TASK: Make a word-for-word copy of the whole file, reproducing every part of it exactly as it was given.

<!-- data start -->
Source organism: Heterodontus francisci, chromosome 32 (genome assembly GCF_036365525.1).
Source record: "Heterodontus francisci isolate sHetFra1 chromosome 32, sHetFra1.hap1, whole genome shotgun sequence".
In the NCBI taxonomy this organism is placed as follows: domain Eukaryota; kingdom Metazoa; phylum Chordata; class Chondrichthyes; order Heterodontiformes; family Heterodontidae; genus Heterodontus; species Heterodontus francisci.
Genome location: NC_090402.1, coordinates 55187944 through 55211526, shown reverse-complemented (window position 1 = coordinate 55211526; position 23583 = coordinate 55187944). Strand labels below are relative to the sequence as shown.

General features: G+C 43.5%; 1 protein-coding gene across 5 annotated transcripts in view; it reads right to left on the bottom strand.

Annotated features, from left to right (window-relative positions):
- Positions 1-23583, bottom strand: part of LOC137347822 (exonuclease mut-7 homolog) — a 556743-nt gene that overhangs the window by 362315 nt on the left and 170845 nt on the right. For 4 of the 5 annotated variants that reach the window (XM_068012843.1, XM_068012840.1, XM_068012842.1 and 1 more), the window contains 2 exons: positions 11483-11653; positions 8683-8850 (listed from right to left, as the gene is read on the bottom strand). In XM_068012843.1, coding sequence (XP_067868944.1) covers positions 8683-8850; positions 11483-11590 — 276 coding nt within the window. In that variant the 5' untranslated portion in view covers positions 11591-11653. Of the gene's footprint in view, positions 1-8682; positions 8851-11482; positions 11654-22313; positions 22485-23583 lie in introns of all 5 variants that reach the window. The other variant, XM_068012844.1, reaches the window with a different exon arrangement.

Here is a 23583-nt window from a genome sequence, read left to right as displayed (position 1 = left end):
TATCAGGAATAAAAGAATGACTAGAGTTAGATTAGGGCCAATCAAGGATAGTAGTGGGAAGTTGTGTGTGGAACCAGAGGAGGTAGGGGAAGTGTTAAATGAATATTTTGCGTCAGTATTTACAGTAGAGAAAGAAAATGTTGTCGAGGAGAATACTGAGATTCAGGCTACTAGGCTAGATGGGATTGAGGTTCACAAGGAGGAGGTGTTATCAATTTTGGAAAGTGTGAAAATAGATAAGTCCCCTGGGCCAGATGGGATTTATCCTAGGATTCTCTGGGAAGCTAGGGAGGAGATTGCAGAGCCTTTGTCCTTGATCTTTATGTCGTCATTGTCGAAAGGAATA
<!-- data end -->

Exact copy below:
Source organism: Heterodontus francisci, chromosome 32 (genome assembly GCF_036365525.1).
Source record: "Heterodontus francisci isolate sHetFra1 chromosome 32, sHetFra1.hap1, whole genome shotgun sequence".
In the NCBI taxonomy this organism is placed as follows: domain Eukaryota; kingdom Metazoa; phylum Chordata; class Chondrichthyes; order Heterodontiformes; family Heterodontidae; genus Heterodontus; species Heterodontus francisci.
Genome location: NC_090402.1, coordinates 55187944 through 55211526, shown reverse-complemented (window position 1 = coordinate 55211526; position 23583 = coordinate 55187944). Strand labels below are relative to the sequence as shown.

General features: G+C 43.5%; 1 protein-coding gene across 5 annotated transcripts in view; it reads right to left on the bottom strand.

Annotated features, from left to right (window-relative positions):
- Positions 1-23583, bottom strand: part of LOC137347822 (exonuclease mut-7 homolog) — a 556743-nt gene that overhangs the window by 362315 nt on the left and 170845 nt on the right. For 4 of the 5 annotated variants that reach the window (XM_068012843.1, XM_068012840.1, XM_068012842.1 and 1 more), the window contains 2 exons: positions 11483-11653; positions 8683-8850 (listed from right to left, as the gene is read on the bottom strand). In XM_068012843.1, coding sequence (XP_067868944.1) covers positions 8683-8850; positions 11483-11590 — 276 coding nt within the window. In that variant the 5' untranslated portion in view covers positions 11591-11653. Of the gene's footprint in view, positions 1-8682; positions 8851-11482; positions 11654-22313; positions 22485-23583 lie in introns of all 5 variants that reach the window. The other variant, XM_068012844.1, reaches the window with a different exon arrangement.

Here is a 23583-nt window from a genome sequence, read left to right as displayed (position 1 = left end):
TATCAGGAATAAAAGAATGACTAGAGTTAGATTAGGGCCAATCAAGGATAGTAGTGGGAAGTTGTGTGTGGAACCAGAGGAGGTAGGGGAAGTGTTAAATGAATATTTTGCGTCAGTATTTACAGTAGAGAAAGAAAATGTTGTCGAGGAGAATACTGAGATTCAGGCTACTAGGCTAGATGGGATTGAGGTTCACAAGGAGGAGGTGTTATCAATTTTGGAAAGTGTGAAAATAGATAAGTCCCCTGGGCCAGATGGGATTTATCCTAGGATTCTCTGGGAAGCTAGGGAGGAGATTGCAGAGCCTTTGTCCTTGATCTTTATGTCGTCATTGTCGAAAGGAATA